I found an unexpected connection. I first saw the dog, then it’s human. I asked Ginger to “sit stay”. He called out to me, “he’s friendly!” so I told Ginger to “go say hi”. Ginger liked him right away. While the dogs were getting to know each other in the way that dogs do, we humans got to know each other. He proudly shared with me his dog’s story; how Dusty got his name, that he is a wolf hybrid, and that he is a certified service dog (he opened his wallet and flashed Dusty’s ID). Dusty is trained to warn him if his blood glucose is falling as he is a diabetic. He has a serious heart condition. He survived bypass surgery. He smiled as he spoke. He pointed out the beauty of the cottonwood seedlings taking root and the tall, lush grasses lining the river and the pond. He said he hopes to make it 63 as his father and uncles had died by that age. He said he walks four to five miles on the days he feels good and two miles on the days he doesn’t feel so good. He called his walks “taking my medicine”. He was clearly grateful. Ginger and Dusty sat quietly at our feet. I noticed how grateful I felt. This man’s appreciation was contagious. He turned to Dusty, “ready to go?”. And, we parted. As I continued my walk with Ginger, I thought about our interaction. It couldn’t have lasted more than five minutes. And, yet, in that short amount of time, we connected. Why? He offered and I allowed it. He could have not stopped. I could have walked by, head down and closed off. Instead, I noticed.

Once again, I was reminded that being open and staying open to whatever the moment may bring more often than not brings unexpected joy.

So, look for the unexpected today. I’m glad I did.

The Other Side

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No. This is not me four days post double mastectomy/reconstruction. This is me on June 1, 2015 finishing my first bike ride since being diagnosed with cancer on December 16, 2013. I’m sharing this for it’s ironical factor. I’ve owned this jersey (with matching vest and arm warmers) for years having no idea that I carry the BRCA 1 gene putting me at high risk for both ovarian and breast cancer. Life is funny and ironical.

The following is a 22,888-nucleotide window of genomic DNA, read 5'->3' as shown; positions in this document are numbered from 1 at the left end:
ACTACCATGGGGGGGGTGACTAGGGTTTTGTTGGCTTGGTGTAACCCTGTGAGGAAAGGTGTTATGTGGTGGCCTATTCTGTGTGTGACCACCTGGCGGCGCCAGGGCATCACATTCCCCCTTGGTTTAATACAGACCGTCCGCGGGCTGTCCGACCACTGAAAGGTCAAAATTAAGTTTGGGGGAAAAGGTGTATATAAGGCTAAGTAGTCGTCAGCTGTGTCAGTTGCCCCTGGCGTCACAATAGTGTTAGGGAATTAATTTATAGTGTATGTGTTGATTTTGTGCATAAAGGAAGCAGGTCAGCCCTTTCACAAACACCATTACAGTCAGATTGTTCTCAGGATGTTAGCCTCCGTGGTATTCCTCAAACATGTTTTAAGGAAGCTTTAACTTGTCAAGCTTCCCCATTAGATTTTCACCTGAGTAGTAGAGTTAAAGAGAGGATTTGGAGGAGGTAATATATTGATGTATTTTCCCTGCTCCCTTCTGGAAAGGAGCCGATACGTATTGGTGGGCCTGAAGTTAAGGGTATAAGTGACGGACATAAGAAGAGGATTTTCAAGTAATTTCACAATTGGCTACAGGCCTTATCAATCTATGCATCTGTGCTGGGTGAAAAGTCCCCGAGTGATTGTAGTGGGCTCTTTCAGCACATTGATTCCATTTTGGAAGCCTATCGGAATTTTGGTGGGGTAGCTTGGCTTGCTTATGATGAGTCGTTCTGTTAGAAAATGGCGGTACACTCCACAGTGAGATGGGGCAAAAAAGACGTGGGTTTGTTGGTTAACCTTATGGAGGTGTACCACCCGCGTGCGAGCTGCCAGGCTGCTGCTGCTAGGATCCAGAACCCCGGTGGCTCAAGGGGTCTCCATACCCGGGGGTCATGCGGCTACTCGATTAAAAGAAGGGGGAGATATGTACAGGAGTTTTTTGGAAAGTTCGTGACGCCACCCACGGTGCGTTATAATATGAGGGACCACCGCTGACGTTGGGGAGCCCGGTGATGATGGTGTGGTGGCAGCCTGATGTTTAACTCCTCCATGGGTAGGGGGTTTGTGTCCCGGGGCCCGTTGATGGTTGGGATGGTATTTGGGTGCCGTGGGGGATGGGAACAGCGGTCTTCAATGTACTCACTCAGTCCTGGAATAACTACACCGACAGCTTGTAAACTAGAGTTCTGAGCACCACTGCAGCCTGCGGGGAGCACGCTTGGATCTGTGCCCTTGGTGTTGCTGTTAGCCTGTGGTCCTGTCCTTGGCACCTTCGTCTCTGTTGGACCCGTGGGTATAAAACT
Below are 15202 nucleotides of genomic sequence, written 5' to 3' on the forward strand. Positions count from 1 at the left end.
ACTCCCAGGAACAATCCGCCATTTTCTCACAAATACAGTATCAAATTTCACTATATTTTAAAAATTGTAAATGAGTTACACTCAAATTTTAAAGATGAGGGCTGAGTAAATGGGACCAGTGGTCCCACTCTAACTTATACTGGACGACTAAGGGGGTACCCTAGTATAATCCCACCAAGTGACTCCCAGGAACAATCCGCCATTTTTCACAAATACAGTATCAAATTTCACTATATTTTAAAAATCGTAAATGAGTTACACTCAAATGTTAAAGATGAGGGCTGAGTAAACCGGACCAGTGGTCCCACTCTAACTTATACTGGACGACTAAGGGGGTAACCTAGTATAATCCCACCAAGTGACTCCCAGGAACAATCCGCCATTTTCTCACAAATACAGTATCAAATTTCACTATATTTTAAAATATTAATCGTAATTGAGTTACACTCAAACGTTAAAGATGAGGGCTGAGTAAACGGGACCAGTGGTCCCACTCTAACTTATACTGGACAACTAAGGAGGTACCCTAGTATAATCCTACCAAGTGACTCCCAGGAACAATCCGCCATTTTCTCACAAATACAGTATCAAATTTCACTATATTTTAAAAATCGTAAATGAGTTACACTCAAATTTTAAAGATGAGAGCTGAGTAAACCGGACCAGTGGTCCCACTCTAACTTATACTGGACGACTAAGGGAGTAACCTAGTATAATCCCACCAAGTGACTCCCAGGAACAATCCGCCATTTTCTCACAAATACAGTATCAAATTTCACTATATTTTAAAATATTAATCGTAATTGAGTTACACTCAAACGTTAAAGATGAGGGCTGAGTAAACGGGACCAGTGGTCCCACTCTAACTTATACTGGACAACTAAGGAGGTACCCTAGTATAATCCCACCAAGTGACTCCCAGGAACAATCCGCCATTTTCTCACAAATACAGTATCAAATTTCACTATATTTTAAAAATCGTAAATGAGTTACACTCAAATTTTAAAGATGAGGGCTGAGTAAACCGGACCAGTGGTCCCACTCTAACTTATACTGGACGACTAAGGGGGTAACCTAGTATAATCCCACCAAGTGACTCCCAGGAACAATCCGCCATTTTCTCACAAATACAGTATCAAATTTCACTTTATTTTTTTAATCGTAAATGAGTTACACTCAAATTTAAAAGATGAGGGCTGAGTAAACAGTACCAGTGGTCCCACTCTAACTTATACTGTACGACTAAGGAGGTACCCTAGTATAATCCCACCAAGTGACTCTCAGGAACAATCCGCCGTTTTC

I’m on the other side of the boob removal surgery. Not going to show you that photo. My plastic surgeon called this morning to check on my recovery. He reminded me to be patient and that I’m “under construction”. Yep. True. Good news. The pathology report from the breast tissue showed no signs of cancer. So, I’m probably not going to get breast cancer in my lifetime. Whew.

I’m sidelined again. Meaning, my once very active lifestyle has come to a screeching halt. At least for a little while. I’m learning to be patient. I’m learning to live in this moment and appreciate what it offers me. As a psychotherapist (aka “shrink”), I speak to this point so very often. And, yet, before cancer and the surgeries and the chemotherapy, I was truly giving lip service to my clients. Ok, maybe not all of the time. Some of the time I was living in the pure joy of the moment. Mostly when I found myself in nature. Now? Well, this is different. These are moments I had not anticipated. These are moments I had feared. Living in a moment that is fearful is …..well, let’s just say it’s hard. I have some work to do. Practice, that is. Practice.